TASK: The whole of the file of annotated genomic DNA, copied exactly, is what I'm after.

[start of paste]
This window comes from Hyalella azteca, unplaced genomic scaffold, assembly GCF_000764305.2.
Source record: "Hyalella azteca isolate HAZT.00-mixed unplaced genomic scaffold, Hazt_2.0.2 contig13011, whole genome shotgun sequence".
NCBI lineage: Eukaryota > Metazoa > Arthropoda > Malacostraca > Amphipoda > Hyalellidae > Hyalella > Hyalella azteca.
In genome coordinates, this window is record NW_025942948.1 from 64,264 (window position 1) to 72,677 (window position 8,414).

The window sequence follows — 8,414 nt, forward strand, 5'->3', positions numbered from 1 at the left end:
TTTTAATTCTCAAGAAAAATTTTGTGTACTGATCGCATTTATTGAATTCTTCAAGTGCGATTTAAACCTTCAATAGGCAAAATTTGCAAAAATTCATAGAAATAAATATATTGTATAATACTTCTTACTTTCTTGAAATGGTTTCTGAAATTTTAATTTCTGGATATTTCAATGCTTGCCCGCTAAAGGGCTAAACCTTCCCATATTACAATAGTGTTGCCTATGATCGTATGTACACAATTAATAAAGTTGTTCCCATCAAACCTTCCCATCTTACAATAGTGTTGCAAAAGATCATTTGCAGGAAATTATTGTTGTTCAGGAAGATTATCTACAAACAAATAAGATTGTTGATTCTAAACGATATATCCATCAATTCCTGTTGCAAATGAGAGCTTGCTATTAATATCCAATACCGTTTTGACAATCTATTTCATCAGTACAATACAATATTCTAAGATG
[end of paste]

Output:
This window comes from Hyalella azteca, unplaced genomic scaffold, assembly GCF_000764305.2.
Source record: "Hyalella azteca isolate HAZT.00-mixed unplaced genomic scaffold, Hazt_2.0.2 contig13011, whole genome shotgun sequence".
NCBI lineage: Eukaryota > Metazoa > Arthropoda > Malacostraca > Amphipoda > Hyalellidae > Hyalella > Hyalella azteca.
In genome coordinates, this window is record NW_025942948.1 from 64,264 (window position 1) to 72,677 (window position 8,414).

The window sequence follows — 8,414 nt, forward strand, 5'->3', positions numbered from 1 at the left end:
TTTTAATTCTCAAGAAAAATTTTGTGTACTGATCGCATTTATTGAATTCTTCAAGTGCGATTTAAACCTTCAATAGGCAAAATTTGCAAAAATTCATAGAAATAAATATATTGTATAATACTTCTTACTTTCTTGAAATGGTTTCTGAAATTTTAATTTCTGGATATTTCAATGCTTGCCCGCTAAAGGGCTAAACCTTCCCATATTACAATAGTGTTGCCTATGATCGTATGTACACAATTAATAAAGTTGTTCCCATCAAACCTTCCCATCTTACAATAGTGTTGCAAAAGATCATTTGCAGGAAATTATTGTTGTTCAGGAAGATTATCTACAAACAAATAAGATTGTTGATTCTAAACGATATATCCATCAATTCCTGTTGCAAATGAGAGCTTGCTATTAATATCCAATACCGTTTTGACAATCTATTTCATCAGTACAATACAATATTCTAAGATG